I have held back this comment. I served 4 1/2 yrs as Medic in Air Force 72-77. When I got out, I worked 1 1/2 years for Navy while doing some elective classes while waiting to get into nursing school. After working for a short while, I got into Surgical ICU position at VA. I have done a lot of ICU, ER & other types of nursing. Your stories resonate with me because I spent a lot of time fighting for people’s lives, babies & children being the worst. Some lazy snitch makes work even harder. We couldn’t kill or get rid of them. Regrets? Plenty. Did I miss something, should I have choked that dr. to get him/her to listen? Would they have lived if I had tried harder or worked longer? Nurses always have those certain scenarios they remember. Oh, the point is “scrubs”. I feel comfortable in surgical scrubs. Even though I am retired, I volunteer at a local VA Hospital & feel best in scrubs. Oh, & shoes must be comfortable at all times.
Well, Cathy…having come through the ‘system’ for more than a year of hospitals and treatment back
at the time, I can only say that my feelings about people like you, as you’ve risked telling on here,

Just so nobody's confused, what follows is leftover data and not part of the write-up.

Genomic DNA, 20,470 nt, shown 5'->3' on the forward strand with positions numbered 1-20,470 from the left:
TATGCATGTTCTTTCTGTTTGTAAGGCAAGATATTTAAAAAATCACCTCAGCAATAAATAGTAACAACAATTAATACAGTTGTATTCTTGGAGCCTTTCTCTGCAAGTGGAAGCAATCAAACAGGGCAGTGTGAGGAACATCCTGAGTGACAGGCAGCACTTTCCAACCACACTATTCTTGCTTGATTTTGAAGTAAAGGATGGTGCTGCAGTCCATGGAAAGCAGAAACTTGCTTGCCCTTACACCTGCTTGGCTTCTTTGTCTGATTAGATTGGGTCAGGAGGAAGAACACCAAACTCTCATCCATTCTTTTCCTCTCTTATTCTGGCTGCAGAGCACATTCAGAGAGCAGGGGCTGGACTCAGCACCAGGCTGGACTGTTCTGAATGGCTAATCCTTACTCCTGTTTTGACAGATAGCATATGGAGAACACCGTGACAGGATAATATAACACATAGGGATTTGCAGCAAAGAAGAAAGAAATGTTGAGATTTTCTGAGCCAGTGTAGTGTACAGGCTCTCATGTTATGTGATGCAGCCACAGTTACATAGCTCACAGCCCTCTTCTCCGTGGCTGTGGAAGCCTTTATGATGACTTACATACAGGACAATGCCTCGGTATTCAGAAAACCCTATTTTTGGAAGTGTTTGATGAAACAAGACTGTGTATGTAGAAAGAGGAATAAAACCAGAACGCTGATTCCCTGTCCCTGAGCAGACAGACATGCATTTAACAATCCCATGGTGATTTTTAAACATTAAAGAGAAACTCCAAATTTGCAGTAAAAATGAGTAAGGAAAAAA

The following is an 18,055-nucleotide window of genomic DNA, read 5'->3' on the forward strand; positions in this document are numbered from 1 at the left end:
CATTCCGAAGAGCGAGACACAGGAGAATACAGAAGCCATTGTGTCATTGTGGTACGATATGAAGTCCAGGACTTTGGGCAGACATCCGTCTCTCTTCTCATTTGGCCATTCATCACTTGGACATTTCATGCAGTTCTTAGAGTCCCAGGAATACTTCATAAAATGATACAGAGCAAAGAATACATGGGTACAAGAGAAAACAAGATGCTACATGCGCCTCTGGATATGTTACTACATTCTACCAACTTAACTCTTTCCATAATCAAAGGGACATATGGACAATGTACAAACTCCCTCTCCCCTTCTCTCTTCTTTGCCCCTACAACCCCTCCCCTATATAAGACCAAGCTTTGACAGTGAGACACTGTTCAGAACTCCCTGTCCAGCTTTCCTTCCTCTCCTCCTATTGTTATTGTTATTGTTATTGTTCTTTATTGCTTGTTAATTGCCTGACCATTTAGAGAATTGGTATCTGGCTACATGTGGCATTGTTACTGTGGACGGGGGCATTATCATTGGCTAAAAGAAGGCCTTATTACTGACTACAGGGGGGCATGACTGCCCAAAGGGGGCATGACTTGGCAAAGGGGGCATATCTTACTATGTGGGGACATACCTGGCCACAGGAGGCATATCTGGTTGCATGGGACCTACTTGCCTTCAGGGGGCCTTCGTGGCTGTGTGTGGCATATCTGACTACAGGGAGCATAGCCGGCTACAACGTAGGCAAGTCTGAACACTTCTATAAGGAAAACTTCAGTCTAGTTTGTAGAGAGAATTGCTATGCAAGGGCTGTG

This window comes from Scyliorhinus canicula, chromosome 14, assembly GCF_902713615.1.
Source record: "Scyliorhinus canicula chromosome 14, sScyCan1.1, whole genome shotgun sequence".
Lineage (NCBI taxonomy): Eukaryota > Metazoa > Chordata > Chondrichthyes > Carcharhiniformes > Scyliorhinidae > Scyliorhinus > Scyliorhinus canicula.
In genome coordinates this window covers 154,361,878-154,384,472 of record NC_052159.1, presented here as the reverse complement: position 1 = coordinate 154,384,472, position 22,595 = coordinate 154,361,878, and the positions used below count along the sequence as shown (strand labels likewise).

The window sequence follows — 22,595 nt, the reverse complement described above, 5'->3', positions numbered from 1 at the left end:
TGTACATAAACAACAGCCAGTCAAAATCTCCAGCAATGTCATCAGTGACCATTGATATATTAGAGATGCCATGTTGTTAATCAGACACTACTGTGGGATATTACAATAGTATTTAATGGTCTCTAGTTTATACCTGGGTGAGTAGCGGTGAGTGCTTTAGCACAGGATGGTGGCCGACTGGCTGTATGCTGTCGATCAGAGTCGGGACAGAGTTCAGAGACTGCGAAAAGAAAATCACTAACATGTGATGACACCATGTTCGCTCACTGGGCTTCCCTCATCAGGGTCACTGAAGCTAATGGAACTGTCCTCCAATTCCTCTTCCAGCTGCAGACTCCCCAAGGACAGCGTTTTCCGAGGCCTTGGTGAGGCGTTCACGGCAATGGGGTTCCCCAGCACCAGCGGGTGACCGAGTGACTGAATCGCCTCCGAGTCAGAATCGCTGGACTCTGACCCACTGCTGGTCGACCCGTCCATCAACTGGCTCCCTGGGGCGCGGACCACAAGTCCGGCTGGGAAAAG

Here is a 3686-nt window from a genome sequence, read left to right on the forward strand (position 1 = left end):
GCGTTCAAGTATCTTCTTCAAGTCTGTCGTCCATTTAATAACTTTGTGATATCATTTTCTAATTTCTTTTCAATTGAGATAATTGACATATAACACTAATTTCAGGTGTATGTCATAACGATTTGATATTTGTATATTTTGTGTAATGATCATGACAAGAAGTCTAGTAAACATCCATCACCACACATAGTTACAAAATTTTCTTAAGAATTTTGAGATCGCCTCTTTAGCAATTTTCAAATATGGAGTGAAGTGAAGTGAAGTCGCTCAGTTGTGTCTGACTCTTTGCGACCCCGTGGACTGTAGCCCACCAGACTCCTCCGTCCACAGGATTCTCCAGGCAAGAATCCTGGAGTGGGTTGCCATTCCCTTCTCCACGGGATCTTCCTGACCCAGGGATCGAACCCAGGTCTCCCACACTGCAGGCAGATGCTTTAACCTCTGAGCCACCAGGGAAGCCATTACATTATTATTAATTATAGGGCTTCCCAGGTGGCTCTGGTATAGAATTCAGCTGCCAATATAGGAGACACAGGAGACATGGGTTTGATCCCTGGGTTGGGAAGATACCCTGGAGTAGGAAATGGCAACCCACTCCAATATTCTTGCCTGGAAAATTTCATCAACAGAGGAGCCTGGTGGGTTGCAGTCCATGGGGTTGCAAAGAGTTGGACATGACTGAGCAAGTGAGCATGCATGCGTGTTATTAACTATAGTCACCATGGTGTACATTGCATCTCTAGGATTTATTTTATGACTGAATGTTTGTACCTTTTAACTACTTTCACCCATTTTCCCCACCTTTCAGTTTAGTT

knows no bounds. My senior nurse, or whatever the title was at the time, was Cathy in ICU at
Yokosuka. When I was transported back to CONUS she leaned down and said to me: “I know what you’ve done
and how you’ve handled the result and I want to tell you as a woman that I know your wife made the right
decision in you.” I left that place with a smile on my face. Under drugs for several months I’d babbled on
to her about things I could never remember. I was so happy not to have violated her belief in me or the care
she gave me right up to the last second. Thank you Cathy, for putting us Humpty Dumpty characters back together
again and yes, the cost is not dissimilar from the one we’ve paid following such harrowing conduct…